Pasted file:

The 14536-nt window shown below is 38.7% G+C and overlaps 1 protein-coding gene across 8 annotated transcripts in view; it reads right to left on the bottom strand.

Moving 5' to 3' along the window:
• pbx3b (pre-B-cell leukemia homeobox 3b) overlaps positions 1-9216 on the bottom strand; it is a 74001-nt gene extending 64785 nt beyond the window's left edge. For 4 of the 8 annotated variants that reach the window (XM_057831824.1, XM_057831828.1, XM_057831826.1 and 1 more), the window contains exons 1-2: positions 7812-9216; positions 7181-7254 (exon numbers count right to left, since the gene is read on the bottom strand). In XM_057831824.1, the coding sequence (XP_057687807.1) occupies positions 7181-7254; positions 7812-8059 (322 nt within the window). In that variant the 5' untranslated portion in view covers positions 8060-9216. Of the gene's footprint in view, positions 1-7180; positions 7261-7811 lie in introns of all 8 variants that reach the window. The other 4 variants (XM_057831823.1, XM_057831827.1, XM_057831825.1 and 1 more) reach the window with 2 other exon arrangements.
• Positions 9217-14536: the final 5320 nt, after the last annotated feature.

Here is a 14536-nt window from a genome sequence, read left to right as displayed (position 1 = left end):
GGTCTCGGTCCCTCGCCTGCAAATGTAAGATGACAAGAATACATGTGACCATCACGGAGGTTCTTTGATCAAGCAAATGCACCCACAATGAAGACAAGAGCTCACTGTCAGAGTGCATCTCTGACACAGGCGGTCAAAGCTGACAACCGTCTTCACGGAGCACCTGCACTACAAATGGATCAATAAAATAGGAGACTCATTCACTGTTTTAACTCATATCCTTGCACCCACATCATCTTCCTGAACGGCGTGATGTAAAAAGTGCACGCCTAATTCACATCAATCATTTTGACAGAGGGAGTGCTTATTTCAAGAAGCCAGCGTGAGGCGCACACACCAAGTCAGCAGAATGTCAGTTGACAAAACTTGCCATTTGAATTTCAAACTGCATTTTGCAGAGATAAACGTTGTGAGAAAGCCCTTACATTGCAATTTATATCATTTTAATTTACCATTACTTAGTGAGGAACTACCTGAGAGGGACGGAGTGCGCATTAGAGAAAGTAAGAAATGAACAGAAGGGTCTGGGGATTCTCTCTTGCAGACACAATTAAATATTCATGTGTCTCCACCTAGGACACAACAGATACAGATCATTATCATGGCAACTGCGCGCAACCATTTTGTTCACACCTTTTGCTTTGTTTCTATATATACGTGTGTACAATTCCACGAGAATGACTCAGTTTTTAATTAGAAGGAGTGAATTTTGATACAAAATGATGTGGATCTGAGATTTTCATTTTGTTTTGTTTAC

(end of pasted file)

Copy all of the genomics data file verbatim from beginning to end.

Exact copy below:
The 14536-nt window shown below is 38.7% G+C and overlaps 1 protein-coding gene across 8 annotated transcripts in view; it reads right to left on the bottom strand.

Moving 5' to 3' along the window:
• pbx3b (pre-B-cell leukemia homeobox 3b) overlaps positions 1-9216 on the bottom strand; it is a 74001-nt gene extending 64785 nt beyond the window's left edge. For 4 of the 8 annotated variants that reach the window (XM_057831824.1, XM_057831828.1, XM_057831826.1 and 1 more), the window contains exons 1-2: positions 7812-9216; positions 7181-7254 (exon numbers count right to left, since the gene is read on the bottom strand). In XM_057831824.1, the coding sequence (XP_057687807.1) occupies positions 7181-7254; positions 7812-8059 (322 nt within the window). In that variant the 5' untranslated portion in view covers positions 8060-9216. Of the gene's footprint in view, positions 1-7180; positions 7261-7811 lie in introns of all 8 variants that reach the window. The other 4 variants (XM_057831823.1, XM_057831827.1, XM_057831825.1 and 1 more) reach the window with 2 other exon arrangements.
• Positions 9217-14536: the final 5320 nt, after the last annotated feature.

Here is a 14536-nt window from a genome sequence, read left to right as displayed (position 1 = left end):
GGTCTCGGTCCCTCGCCTGCAAATGTAAGATGACAAGAATACATGTGACCATCACGGAGGTTCTTTGATCAAGCAAATGCACCCACAATGAAGACAAGAGCTCACTGTCAGAGTGCATCTCTGACACAGGCGGTCAAAGCTGACAACCGTCTTCACGGAGCACCTGCACTACAAATGGATCAATAAAATAGGAGACTCATTCACTGTTTTAACTCATATCCTTGCACCCACATCATCTTCCTGAACGGCGTGATGTAAAAAGTGCACGCCTAATTCACATCAATCATTTTGACAGAGGGAGTGCTTATTTCAAGAAGCCAGCGTGAGGCGCACACACCAAGTCAGCAGAATGTCAGTTGACAAAACTTGCCATTTGAATTTCAAACTGCATTTTGCAGAGATAAACGTTGTGAGAAAGCCCTTACATTGCAATTTATATCATTTTAATTTACCATTACTTAGTGAGGAACTACCTGAGAGGGACGGAGTGCGCATTAGAGAAAGTAAGAAATGAACAGAAGGGTCTGGGGATTCTCTCTTGCAGACACAATTAAATATTCATGTGTCTCCACCTAGGACACAACAGATACAGATCATTATCATGGCAACTGCGCGCAACCATTTTGTTCACACCTTTTGCTTTGTTTCTATATATACGTGTGTACAATTCCACGAGAATGACTCAGTTTTTAATTAGAAGGAGTGAATTTTGATACAAAATGATGTGGATCTGAGATTTTCATTTTGTTTTGTTTAC